A plague on all your houses?

In the beginning we all believed. The internet was going to end tyrrany, connect us to the whole of human knowledge thereby inevitably elevating public and political discourse, improving the accountability of institutions, while at the same time disrupting old business models and all this in favour of the little guy. Coca Cola adverts swam constantly across our field of vision. Heady stuff.

Bits of the original dream have come to pass. Much hasn’t. It’s some of the bits that haven’t which now concern me most but the thing is these bits are ones which are least likely to make money for anyone, or at any rate not any time soon.

If any of our now mega rich techno-elite could have found a way of raking in similar  profits from keeping down the level of online crimes against children, from eliminating harms to or the unfair commercial exploitation of children, it would already have happened. Done and dusted. But they were pulled in another direction. In the direction of the  dollar.

Days of innocence. Alliances formed

Nevertheless those prelapsarian conditions and expansive hopes explain why, for quite some time, there was a strong crossover between and intermingling of what we now see as consumer interests, human rights campaigners (privacy as a specific topic was a little way off), children’s rights advocates, the tech community and Governments in liberal democracies. Everyone appeared to be pulling in the same or similar directions.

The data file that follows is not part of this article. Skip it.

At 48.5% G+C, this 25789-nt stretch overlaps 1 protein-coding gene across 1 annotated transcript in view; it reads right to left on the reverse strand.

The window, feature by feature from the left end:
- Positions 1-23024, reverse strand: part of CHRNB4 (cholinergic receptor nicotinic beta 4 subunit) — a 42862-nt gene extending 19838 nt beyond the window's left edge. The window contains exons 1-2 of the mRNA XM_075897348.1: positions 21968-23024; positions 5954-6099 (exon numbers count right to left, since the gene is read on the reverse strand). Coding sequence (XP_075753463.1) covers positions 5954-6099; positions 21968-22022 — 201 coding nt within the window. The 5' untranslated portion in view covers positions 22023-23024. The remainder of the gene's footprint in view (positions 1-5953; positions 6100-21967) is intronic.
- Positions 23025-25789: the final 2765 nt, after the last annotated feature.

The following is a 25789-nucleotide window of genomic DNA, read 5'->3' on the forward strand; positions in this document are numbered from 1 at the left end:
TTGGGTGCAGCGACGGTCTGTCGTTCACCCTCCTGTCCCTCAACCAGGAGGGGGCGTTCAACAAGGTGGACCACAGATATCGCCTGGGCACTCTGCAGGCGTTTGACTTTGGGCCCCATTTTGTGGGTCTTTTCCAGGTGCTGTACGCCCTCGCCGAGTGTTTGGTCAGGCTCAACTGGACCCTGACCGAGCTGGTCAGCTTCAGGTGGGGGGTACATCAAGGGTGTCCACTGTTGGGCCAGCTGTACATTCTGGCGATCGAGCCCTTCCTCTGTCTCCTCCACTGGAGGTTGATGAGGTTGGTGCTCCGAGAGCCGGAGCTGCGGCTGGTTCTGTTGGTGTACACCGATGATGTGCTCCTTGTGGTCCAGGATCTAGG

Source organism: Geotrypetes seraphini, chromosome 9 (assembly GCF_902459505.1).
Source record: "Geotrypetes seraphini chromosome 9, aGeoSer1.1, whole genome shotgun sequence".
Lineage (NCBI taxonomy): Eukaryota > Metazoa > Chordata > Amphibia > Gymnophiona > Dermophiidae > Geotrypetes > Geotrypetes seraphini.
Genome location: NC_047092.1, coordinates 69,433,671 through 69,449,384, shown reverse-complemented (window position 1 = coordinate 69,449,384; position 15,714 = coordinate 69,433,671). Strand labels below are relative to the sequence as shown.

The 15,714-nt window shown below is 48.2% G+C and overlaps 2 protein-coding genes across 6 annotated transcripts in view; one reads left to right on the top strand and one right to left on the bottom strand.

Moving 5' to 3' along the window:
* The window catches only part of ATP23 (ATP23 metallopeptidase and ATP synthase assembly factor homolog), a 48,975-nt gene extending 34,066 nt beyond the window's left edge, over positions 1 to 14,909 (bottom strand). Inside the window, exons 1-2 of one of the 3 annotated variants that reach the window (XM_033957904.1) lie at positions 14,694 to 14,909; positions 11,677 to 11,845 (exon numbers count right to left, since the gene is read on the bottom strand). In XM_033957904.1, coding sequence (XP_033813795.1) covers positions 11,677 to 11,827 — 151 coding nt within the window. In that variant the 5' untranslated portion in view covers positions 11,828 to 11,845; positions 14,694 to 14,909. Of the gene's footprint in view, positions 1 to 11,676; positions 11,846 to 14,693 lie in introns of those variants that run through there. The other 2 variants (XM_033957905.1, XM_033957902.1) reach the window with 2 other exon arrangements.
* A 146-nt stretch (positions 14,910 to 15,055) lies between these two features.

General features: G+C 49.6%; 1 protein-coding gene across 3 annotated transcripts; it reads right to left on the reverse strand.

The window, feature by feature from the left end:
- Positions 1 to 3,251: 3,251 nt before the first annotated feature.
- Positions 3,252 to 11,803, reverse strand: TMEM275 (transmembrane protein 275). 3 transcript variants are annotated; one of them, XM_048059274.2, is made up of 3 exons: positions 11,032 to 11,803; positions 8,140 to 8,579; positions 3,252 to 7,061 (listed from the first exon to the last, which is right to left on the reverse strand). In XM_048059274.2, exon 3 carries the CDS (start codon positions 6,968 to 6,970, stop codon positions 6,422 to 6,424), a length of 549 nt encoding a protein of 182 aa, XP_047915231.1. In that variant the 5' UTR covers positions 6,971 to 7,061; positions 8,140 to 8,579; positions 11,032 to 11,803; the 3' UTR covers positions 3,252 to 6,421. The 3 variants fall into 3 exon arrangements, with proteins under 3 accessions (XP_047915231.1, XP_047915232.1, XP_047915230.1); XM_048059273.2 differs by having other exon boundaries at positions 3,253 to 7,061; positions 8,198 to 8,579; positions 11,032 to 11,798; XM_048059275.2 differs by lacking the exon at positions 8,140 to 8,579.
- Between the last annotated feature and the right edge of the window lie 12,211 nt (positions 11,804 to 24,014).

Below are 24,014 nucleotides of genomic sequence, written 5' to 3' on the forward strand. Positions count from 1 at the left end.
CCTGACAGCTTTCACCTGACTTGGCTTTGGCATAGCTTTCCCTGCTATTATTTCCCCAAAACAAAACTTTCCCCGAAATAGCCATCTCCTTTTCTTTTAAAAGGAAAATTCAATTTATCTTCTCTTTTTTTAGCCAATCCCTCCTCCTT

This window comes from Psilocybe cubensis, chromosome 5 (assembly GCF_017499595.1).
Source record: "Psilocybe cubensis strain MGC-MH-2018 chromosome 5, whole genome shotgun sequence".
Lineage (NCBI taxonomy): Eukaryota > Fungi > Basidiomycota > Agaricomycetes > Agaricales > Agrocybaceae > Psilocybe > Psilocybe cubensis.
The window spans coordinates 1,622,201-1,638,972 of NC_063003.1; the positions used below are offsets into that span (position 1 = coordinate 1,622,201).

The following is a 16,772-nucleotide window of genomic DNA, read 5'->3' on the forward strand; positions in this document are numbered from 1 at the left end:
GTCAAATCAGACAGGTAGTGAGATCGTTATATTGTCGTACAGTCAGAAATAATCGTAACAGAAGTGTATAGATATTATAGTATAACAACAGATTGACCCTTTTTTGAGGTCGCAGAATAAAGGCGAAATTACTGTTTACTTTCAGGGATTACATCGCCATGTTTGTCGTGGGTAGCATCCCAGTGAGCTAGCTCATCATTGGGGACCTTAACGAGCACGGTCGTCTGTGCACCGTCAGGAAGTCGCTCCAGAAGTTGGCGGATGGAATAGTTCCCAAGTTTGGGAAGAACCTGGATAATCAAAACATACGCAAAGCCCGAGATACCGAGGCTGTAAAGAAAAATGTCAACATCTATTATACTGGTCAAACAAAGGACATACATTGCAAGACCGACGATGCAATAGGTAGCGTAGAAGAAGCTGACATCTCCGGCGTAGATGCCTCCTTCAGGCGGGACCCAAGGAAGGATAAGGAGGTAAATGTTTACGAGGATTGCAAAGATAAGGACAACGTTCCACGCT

True enough in the margins the police and security services soon realised something was not going exactly according to plan but maybe that bad stuff could be sorted out quietly between people of goodwill.  It didn’t happen. There just wasn’t enough money in it to tempt Big Tech or Small Tech from their settled path.

Then Government and Big Tech bungled things on a gigantic scale (hello Edward Snowden) upping the general  level of distrust by an order of magnitude, making it even harder for everyone to get on to a better tack. Cambridge Analytica didn’t help either.

Is it legal, is it ethical is it wise?

That used to be the test.

Now we know the overwhelming majority of businesses will routinely try to obey the law all of the time, but too many will exploit any and every bit of wiggle room to maximise the return on their investment. If that means sidlining ethics and wisdom they’ll do it.